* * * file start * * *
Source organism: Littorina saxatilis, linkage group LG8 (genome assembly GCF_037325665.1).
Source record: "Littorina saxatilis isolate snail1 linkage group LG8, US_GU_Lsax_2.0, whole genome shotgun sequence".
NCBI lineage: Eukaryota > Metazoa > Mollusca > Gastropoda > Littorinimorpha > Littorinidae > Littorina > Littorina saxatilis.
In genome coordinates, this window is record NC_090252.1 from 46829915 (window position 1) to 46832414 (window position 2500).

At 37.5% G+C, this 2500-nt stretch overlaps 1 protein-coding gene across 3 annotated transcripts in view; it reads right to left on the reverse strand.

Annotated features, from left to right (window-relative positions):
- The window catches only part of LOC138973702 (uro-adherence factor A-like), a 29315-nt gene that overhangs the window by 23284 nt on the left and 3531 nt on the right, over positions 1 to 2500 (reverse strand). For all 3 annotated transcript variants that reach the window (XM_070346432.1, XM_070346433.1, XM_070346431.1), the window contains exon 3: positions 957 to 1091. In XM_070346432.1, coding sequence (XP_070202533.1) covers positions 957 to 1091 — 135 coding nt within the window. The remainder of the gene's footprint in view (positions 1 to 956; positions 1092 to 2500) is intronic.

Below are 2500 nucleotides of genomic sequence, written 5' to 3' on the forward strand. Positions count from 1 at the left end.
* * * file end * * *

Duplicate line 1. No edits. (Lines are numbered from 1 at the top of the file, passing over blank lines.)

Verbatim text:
Source organism: Littorina saxatilis, linkage group LG8 (genome assembly GCF_037325665.1).